by John Cheesman
This article was originally chapter six of a small Book written in 1971. The Book is entitled "The Grace of God in the Gospel" by John Cheesman, Philip Gardner, Michael Sadgrove and Tom Wright. It was published by The Banner of Truth Trust.
Many who have read thus far may well feel that they do not recognize the gospel with which they are familiar in what has been said. It is my contention that there is a real and basic difference between the biblical gospel of our Lord Jesus Christ and the prevailing manmade substitute. To substantiate this claim, I must examine the modern gospel and compare it with Scripture, for our final authority must be Scripture alone, where we find many warnings against false gospels (for example Gal. 1:6—9, 1 Tim. 6:3, 20, 2 Tim. 1:13—14). If we are to be true to our duty to `Test all things; hold fast what is good' (1 Thess. 5:21), we must test all formulations of the gospel against the one true gospel revealed in the Word of God.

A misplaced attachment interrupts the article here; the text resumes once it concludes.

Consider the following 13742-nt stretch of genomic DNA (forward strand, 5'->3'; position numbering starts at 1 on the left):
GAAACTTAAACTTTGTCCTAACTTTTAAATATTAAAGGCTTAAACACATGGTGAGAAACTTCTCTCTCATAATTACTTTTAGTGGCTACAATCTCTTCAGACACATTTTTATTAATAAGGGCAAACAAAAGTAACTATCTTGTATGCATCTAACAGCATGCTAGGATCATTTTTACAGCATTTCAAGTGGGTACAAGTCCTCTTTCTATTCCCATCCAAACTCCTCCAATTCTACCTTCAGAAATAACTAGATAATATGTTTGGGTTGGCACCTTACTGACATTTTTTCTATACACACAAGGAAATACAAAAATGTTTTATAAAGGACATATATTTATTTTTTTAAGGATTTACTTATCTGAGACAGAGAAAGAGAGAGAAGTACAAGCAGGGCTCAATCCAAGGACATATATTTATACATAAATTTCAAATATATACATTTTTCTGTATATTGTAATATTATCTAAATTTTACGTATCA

If the gospel commonly preached today is indeed found to be unscriptural, it follows that much of modern evangelicalism has gone astray on doctrines which are not just of secondary importance, but are at the heart of the Christian faith. This is not a welcome conclusion, but we must not avoid it for that reason. In the last few years the Lord has laid a desire for the revival of true, deep, vital and powerful Christianity on the hearts of many. It may well be that the recovery of the purity of the gospel will, by the grace of God, lead to a healing of the many ills and weaknesses of the evangelical churches and to a demonstration of the Holy Spirit's power amongst us both in the growth in grace of believers and in the salvation of the lost.